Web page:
vateers car- 
rying the 
French flag; 
there was 

of the vague provisions of the treaty of 1783 in relation 
toithe ^eggiofli of lands and military posts in the North- 
west; and pending the settlement of these and other dif- 
ferences by diplomacy, in 179 6, war seemed emmiinent. The 
President recommended serious preparation for offense and 
defense. The citizens of Baltimore, at their own expense, 
commenced the erection of a star fort on Whetstone Point, 
under the direction of John J. Hivardi. Under the author- 
ity of the act of Congress of March 20th, 1794, the legis- 
lature of Maryland having given its consent, this fort 


passed under the control of the General Government and was 
named i'ort McHenry in honor of James McHenry, of ttiaryland, 
secretary to General Washington during the Revolutionary 
War, and Secretary of War from 1796 to 1800, The formal 
cession to the United States by the legislature of Maryland 
did not take place however, till 1816. The works were com- 
pleted in 1805. 

In April, 1813, Rear-Admiral Cockburn passed up 
Chesapeake Bay with a Britieh fleet and anchored off Bal- 
timore. No attack was made, however, but a rigoruus 
blockade was declared. The fleet remained in the vicinity 
for several months, ravaging the shores of the Chesapeake 
Bay, when it was withdrawn for service further south. 
This use of the great naval force at the command of the 
British was intended in 1813 to divert the American forces 
from invasion of Canada. The fall of Napoleon having re- 
leased a large veteran force for service in America, it 
was determined in 1814 to send a formidable military force 
to co-operate with the navy in an attack upon Baltimore 
and Washington. Accordingly, in August the British squa- 
dron in the Chesapeake Bay was greatly augmented by the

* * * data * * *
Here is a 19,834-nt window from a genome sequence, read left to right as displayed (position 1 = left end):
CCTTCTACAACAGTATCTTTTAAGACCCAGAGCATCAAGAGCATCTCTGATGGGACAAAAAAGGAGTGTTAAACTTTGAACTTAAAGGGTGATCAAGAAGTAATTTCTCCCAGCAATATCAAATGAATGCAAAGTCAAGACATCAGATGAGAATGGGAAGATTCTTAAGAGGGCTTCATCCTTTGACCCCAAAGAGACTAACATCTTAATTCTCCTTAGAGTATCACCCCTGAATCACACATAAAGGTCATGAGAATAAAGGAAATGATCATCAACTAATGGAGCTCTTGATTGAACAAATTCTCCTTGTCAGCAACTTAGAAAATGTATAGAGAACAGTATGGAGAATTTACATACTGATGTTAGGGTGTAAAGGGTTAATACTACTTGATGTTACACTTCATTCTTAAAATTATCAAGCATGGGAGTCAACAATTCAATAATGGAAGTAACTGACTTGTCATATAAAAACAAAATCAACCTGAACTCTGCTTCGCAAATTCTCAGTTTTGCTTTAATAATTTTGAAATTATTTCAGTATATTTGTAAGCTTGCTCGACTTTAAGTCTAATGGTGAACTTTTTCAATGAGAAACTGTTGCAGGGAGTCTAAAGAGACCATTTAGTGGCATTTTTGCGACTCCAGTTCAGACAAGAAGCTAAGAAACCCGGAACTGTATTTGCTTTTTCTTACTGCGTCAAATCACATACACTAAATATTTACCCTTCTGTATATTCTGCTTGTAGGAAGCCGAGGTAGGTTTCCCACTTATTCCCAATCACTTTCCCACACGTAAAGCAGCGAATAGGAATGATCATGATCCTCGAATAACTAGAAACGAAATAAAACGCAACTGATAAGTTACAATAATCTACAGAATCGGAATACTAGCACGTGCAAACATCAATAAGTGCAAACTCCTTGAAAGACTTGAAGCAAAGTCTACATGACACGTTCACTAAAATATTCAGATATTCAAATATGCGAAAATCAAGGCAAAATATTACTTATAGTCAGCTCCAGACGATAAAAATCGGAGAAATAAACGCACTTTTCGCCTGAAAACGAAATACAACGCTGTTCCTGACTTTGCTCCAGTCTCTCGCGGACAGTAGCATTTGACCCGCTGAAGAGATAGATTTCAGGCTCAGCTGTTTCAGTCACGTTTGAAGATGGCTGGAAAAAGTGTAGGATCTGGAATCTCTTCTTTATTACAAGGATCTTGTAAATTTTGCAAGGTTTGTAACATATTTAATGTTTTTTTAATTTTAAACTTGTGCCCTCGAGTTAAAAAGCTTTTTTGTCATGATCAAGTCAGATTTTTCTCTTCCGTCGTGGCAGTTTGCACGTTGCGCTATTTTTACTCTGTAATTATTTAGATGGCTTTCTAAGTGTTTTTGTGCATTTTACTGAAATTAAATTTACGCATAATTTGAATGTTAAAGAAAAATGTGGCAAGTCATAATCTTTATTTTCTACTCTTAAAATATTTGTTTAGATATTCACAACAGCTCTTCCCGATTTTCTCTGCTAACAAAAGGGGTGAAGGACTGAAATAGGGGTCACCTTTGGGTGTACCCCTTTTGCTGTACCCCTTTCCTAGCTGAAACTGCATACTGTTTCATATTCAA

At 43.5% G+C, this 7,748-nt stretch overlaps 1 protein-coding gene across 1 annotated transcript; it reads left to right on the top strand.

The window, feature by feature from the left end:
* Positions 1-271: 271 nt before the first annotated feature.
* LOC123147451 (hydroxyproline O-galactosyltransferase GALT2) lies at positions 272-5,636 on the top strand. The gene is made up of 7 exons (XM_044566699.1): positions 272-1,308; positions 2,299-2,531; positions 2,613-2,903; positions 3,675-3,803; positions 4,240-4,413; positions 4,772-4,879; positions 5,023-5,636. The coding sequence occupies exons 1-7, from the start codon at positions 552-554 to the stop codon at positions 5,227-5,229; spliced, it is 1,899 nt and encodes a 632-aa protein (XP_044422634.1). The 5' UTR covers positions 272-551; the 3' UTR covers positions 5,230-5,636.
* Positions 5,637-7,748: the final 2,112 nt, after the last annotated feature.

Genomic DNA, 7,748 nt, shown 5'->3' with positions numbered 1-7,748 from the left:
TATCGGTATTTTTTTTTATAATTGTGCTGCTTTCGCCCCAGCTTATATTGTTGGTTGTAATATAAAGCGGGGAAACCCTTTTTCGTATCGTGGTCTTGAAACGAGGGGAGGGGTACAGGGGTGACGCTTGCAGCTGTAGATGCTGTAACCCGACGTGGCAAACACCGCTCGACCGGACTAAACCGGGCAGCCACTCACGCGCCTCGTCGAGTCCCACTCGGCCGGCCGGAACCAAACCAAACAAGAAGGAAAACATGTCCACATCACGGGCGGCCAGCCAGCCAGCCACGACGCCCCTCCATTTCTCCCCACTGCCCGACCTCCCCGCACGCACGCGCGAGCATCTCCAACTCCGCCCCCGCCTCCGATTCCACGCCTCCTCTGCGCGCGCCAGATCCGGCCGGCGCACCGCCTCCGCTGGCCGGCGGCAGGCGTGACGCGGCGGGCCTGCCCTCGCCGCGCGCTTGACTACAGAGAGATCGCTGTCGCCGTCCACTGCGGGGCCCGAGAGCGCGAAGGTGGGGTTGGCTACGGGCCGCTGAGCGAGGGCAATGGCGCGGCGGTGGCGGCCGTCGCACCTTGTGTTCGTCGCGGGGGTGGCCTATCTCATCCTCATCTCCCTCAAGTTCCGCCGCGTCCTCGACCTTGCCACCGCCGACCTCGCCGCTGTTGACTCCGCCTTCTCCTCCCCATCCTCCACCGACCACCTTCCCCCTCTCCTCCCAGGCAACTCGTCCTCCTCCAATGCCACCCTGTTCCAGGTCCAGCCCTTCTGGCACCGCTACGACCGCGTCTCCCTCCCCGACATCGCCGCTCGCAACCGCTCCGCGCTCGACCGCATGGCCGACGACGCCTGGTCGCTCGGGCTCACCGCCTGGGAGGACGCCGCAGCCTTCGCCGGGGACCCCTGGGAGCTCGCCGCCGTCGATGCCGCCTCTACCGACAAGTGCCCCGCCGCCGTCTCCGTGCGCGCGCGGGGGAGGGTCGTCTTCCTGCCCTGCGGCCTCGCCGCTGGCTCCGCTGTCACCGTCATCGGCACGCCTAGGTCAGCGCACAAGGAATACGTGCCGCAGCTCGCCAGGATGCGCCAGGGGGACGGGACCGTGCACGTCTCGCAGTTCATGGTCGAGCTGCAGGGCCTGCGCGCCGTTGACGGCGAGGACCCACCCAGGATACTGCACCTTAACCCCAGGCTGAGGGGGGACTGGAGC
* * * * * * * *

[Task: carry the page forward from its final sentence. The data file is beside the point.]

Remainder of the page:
arrival of additional fleets, under Admiral Cochran and 
Commodore Malcolm, bringing several thousand of "*Ve 1 ling- 
ton's veterans of the peninsular campaigns under the com- 
mand of Major -General Ross. In the meantime the work of 
extending and perfecting the defenses of Baltimore, begun 
the year before, had been pushed with great vigor. About 

m. K — 

a half a million dollars had been expended for the purpose, 
under the direction of the mayor and committee of safety. 
The chief fortf ications consisted of two long lines of 
"breast vrorks extending from Karris Creek northward across 
Hampstead Hill { now the site of Patterson Park), about 
a mile in length, along which, at short distances, semi- 
circular "batteries were thrown up. Behind these, on more 
elevated sites, commanding the lower line were several 
batteries one 
of which, 
known as Rod- 
ger's Bastion, 
Fort McHenry. 
There was al- 
so connecting 

breast works and rifle pits running parrellel with the 
northern boundary of the city, commanded in turn by inner 
bastions and batteries, the precise location of v/hich is 
not known. A four-gun battery was constructed at Lazaretto 
Point and between this point and Port McHenry, across the 
mouth of the harbor, a number of vessels were sunk. South- 
west of the fort, guarding the middle branch of the Pa- 
tapsco against the landing of troops operating to assail 
Port McHenry in the rear, were two redoubts, five hundred 


yards apart, called Tort Covington* and the "city battery? 
In the rear of these, upon high ground the present site of